Arizona superior court judge Robert L. Myers finally awarded the legacy to a local neurological institute, but after an additional six years of litigation it went to the American Society for Psychical Research. “The Kidd legacy was not only a windfall,” wrote Nicholas Wade in Science, “but proved the parapsychologists could at least convince a court of the seriousness of their intentions.”

Easy Rider

https://www.google.com/patents/US4735429

For the conservation-minded, in 1988 Joseph Beck patented a “sail attachment” for a bicycle. The mast extends upward from the rear wheel, and it’s mounted on a pivot so that it will swing out of the way if you run into something. I’m not sure how you’d store it, though.

Related: In 1826 George Pocock invented a buggy drawn by kites.

Waste Not, Want Not

An American, named Sanborn, living at Medford, Mass., in his will, dated 1871, bequeathed his body to Harvard University, and ‘especially to the manipulation of Oliver Wendell Holmes and Louis Agassiz.’ He requested that his skin be made into two drumheads, to become the property of his life-long friend, Warren Simpson, leader of a drum corps, of Cohasset, on condition that on Bunker Hill at sunrise, June 17th, each year, he should beat on the said drum the tune of ‘Yankee Doodle.’ On one drum-head was to be inscribed Pope’s ‘Universal Prayer,’ and on the other the ‘Declaration of Independence.’

‘The remainder of my body,’ he continues, ‘unless for anatomical purposes, to be composted for a fertilizer to contribute to the growth of an American elm, to be planted in some rural thoroughfare, that the weary wayfarer may rest, and innocent children play beneath its umbrageous branches rendered luxuriant by my remains.’

Current Opinion, 1902

A Little Romance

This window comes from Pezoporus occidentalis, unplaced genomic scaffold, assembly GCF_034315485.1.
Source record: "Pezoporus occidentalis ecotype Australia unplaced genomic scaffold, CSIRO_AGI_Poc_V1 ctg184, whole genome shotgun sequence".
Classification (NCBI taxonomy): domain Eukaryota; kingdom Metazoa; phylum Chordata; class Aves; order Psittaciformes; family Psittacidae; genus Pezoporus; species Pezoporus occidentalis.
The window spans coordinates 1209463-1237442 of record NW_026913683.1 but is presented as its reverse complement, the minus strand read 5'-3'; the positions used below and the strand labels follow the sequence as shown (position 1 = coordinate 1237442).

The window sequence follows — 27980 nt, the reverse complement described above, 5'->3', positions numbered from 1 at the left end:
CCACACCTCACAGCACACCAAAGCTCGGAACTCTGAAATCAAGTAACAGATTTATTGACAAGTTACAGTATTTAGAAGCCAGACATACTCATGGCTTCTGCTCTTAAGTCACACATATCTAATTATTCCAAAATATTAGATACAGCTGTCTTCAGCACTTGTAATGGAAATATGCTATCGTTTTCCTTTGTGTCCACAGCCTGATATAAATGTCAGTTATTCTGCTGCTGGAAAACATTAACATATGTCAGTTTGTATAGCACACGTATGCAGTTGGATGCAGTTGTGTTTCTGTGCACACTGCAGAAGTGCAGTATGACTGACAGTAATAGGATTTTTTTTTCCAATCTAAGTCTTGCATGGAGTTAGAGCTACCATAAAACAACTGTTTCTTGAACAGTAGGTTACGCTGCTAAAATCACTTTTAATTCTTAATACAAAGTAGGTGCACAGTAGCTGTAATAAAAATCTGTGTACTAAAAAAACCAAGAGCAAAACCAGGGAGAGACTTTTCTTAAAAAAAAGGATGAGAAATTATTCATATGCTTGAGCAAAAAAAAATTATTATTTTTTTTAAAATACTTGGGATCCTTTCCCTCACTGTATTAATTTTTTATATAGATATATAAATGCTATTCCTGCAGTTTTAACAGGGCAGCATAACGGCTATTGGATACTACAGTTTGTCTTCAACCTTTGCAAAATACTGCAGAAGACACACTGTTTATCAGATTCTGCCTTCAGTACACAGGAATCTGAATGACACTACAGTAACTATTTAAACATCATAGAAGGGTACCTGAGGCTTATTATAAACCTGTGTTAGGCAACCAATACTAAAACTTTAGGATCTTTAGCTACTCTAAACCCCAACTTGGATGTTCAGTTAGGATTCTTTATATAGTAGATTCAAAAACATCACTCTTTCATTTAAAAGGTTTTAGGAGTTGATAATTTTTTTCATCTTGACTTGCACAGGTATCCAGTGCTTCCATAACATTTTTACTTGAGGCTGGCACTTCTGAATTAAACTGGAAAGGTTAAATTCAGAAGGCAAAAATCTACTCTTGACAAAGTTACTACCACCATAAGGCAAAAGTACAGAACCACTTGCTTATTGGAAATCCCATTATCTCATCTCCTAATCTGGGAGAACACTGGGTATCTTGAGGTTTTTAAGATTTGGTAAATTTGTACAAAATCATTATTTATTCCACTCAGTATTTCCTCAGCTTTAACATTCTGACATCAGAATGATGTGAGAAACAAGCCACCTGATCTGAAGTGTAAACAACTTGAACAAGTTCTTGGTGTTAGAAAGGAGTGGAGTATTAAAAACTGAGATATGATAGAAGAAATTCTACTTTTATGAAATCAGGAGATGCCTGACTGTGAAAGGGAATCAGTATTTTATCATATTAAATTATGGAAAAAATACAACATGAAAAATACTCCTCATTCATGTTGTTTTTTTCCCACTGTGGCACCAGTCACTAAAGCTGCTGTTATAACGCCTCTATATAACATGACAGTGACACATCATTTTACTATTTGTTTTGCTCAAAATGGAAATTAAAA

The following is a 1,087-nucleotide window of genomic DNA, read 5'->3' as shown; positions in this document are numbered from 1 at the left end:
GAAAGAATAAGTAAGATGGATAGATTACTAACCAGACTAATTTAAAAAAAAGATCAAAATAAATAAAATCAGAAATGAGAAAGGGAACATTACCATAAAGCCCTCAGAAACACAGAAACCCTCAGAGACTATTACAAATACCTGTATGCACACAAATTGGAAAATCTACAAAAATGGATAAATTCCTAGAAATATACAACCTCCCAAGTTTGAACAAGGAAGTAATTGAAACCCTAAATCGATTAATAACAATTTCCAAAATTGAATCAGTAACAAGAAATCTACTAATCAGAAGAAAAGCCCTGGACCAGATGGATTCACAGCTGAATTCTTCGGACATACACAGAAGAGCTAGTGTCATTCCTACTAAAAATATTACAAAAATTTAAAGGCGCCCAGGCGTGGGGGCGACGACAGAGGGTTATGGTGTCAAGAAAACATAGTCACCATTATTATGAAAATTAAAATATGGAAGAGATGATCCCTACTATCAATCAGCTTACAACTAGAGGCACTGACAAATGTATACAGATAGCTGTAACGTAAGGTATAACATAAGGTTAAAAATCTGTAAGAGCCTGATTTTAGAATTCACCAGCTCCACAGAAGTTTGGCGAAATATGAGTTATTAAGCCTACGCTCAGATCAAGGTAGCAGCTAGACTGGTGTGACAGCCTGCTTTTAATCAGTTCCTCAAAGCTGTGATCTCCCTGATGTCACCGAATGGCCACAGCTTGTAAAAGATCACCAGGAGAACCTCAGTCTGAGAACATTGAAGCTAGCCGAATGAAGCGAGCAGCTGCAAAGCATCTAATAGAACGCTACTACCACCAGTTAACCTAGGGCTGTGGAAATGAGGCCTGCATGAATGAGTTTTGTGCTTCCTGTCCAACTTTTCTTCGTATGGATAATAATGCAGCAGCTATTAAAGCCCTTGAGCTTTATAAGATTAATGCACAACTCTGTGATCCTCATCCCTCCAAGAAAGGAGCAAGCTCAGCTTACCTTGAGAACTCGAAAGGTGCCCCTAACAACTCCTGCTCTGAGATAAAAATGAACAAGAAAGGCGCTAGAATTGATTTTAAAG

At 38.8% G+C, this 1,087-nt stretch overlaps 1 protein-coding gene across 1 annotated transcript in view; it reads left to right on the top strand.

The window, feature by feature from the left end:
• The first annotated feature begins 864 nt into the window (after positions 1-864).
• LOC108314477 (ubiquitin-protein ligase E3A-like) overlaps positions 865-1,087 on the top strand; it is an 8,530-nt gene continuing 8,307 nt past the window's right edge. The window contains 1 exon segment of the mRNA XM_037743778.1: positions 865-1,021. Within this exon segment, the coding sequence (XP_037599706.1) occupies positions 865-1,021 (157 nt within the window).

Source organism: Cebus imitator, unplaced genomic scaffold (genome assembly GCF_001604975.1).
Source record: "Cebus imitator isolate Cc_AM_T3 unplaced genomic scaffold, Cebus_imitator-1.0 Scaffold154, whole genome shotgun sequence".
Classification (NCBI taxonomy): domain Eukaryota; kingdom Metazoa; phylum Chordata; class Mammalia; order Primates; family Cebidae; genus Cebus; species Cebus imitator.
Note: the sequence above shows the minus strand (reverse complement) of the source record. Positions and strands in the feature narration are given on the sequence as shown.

http://commons.wikimedia.org/wiki/File:Landing_on_Queen_Red_Beach,_Sword_Area.jpg

When the British Army went ashore at Normandy, private Bill Millin was wearing a Cameron tartan kilt and playing “Hielan’ Laddie” on his bagpipes. Unarmed except for a ceremonial dagger, he marched up and down the water’s edge, blasting out tunes, and miraculously was not hit. Millin was personal piper to Lord Lovat, commander of 1st Special Service Brigade. The War Office had banned pipers from leading soldiers into battle after many were lost in World War I. “But that’s the English War Office,” Lovat told him. “You and I are both Scottish, and that doesn’t apply.”

“Mad Jack” Churchill enjoyed danger so much that he fought World War II with arrows and a broadsword — that’s him on the far right below, leading a training exercise in Scotland.

“Any officer who goes into action without his sword,” he said, “is improperly dressed.”

Churchill charged through the whole war this way — he’s the only British soldier to fell an enemy with a longbow — and yet he lived to be 90. He died peacefully in Surrey in 1996.

http://commons.wikimedia.org/wiki/File:Jack_Churchill_leading_training_charge_with_sword.jpg